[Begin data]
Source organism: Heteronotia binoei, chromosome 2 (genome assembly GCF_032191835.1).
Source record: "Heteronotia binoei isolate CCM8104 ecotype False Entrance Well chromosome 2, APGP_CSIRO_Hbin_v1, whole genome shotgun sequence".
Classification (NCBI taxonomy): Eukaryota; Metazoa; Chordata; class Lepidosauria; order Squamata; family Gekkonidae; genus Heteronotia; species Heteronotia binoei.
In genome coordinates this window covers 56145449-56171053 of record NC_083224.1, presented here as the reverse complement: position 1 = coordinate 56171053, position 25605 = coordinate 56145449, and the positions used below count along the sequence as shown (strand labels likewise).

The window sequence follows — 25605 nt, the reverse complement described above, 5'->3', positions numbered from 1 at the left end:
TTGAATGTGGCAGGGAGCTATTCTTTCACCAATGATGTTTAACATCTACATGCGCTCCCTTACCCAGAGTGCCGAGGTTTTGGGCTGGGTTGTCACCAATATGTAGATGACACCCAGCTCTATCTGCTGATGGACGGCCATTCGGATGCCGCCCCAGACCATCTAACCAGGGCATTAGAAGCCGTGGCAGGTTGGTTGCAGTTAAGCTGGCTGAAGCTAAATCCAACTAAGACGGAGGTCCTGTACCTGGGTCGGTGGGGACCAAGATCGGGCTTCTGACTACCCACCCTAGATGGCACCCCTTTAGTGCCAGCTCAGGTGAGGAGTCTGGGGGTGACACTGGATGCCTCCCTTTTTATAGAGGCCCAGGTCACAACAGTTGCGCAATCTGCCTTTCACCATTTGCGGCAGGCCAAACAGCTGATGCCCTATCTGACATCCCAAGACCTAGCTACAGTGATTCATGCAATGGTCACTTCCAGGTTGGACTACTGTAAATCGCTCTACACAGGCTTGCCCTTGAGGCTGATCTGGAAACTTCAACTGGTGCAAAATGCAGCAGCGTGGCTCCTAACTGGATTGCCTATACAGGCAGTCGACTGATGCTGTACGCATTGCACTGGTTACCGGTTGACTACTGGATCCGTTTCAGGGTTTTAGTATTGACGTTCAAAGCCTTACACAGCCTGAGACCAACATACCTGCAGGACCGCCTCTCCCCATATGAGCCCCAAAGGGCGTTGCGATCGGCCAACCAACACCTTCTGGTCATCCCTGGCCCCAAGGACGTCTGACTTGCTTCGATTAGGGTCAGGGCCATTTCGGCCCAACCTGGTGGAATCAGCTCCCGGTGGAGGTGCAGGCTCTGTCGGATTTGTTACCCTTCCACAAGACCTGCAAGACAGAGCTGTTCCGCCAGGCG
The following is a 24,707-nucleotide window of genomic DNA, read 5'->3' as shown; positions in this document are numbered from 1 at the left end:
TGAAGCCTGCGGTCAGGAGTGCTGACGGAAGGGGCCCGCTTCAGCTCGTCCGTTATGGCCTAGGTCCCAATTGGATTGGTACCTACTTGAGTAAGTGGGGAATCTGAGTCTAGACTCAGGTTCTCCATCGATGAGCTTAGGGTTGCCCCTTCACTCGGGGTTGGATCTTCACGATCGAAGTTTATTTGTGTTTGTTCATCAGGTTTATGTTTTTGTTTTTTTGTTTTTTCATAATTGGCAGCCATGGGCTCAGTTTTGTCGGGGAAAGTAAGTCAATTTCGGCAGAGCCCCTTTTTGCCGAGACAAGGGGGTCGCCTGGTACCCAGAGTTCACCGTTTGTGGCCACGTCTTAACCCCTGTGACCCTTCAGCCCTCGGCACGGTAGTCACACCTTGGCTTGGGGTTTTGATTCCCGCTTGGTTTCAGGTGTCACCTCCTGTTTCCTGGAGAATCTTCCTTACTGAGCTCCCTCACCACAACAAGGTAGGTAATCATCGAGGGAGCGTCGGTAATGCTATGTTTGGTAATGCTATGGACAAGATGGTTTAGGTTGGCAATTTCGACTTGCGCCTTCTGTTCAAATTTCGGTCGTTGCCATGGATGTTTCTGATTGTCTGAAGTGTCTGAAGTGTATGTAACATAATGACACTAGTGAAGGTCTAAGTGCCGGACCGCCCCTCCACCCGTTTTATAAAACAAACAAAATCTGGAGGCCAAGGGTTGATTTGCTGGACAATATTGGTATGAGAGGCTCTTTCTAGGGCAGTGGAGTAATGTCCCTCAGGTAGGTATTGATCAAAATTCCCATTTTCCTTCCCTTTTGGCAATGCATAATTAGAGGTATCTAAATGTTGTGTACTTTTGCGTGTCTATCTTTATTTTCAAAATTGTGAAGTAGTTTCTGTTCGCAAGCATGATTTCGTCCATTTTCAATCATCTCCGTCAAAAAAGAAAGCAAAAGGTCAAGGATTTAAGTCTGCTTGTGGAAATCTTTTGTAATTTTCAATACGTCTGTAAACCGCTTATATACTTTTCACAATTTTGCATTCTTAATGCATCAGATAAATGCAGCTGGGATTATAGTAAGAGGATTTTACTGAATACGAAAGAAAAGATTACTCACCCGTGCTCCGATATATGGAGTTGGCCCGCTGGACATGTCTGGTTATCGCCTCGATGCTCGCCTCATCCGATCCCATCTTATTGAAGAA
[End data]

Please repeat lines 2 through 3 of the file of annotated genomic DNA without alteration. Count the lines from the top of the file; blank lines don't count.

Source record: "Heteronotia binoei isolate CCM8104 ecotype False Entrance Well chromosome 2, APGP_CSIRO_Hbin_v1, whole genome shotgun sequence".
Classification (NCBI taxonomy): Eukaryota; Metazoa; Chordata; class Lepidosauria; order Squamata; family Gekkonidae; genus Heteronotia; species Heteronotia binoei.